Bob Kuzava played on eight different teams: Cleveland, Chicago White Sox, Washington, Baltimore, St. Louis, Philadelphia, Pittsburgh and, of course, the Yankees. Baseball brought fame to players in Bob’s era but not fortune like today. Players had to supplement their income in the off-season as well as after their pro careers were over. That’s why Bob delivered beer — you won’t see Miggy Cabrera driving a truck, since he could probably own all the breweries in Venezuela.
Bob accomplished a great deal during his pro ball career. In 1942 he won 21 games in the minor leagues. This is significant considering minor league seasons are generally a month shorter in length. In 1943, baseball for Bob was interrupted by World War II, where he rose to the rank of Sergeant and earned the nickname “Sarge” on the ball field.
Interestingly, during Bob’s years with the Yanks, the backup catcher to Yogi Berra was Ralph Houk (a name familiar in Tiger history). Houk served in the Army Rangers and became a Major — this may be the only time in baseball to have an all officer battery combo.
In 1949 while with the White Sox, Bob had a brush with baseball immortality. He pitched a no-hitter into the ninth inning of a game until with one out a hit spoiled his bid. In 1951 and 1952 Bob cemented his place in baseball history by pitching the Yankees to victory. Bob is the only pitcher to be credited with consecutive saves in the deciding games in two World Series in a row. That will be a record that will stand, maybe forever.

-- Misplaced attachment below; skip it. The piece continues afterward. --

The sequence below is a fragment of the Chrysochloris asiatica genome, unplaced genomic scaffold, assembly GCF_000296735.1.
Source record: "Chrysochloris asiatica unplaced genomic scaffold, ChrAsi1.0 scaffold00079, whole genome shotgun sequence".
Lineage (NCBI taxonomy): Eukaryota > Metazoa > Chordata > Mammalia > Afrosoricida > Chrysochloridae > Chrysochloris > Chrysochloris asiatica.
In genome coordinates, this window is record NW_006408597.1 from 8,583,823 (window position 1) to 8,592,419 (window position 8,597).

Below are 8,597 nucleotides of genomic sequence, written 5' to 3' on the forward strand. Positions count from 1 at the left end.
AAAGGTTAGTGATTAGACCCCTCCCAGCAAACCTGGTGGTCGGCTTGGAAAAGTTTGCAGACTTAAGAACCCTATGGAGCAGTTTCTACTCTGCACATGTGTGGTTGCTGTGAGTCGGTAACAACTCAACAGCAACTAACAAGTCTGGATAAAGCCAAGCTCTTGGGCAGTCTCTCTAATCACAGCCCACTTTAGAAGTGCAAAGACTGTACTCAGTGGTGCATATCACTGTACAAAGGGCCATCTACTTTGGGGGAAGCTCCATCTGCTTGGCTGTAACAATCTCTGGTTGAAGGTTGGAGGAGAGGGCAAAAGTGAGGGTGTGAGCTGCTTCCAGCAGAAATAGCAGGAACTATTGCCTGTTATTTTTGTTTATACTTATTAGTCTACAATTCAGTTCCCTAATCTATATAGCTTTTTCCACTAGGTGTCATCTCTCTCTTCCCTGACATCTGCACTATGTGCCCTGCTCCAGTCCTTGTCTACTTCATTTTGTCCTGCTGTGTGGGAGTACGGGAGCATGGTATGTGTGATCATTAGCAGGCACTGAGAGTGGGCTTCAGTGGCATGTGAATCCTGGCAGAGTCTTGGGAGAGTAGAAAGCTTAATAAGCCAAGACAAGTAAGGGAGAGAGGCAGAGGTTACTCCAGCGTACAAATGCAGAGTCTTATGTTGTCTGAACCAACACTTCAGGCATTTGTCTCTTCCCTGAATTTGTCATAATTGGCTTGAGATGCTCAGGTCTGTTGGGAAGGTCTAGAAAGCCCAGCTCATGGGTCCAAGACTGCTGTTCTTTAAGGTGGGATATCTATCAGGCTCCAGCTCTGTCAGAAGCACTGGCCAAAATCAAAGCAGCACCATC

The following is Bob’s crowning achievement, and I didn’t know it until his daughter Diane brought it to my attention this year. This Wyandotte native is a member in the Polish Hall of Fame, and at age 93 is one of the oldest living major league players.
The second oldest broadcast in existence of a major league game is game seven between the Brooklyn Dodgers and the New York Yankees and the full game can be viewed on YouTube. If you watch closely you’ll notice that the gloves and mitts are on the ground, because in those days the players left them on the field and didn’t bring them in the dugout. This broadcast is a bit long, so you can fast forward to the later innings and see our Bob Kuzava save the day for the Yankees!
Tony Mazzella welcomes readers to friend him on Facebook, where he frequently shares recollections about some of the interesting people and businesses in Trenton’s past.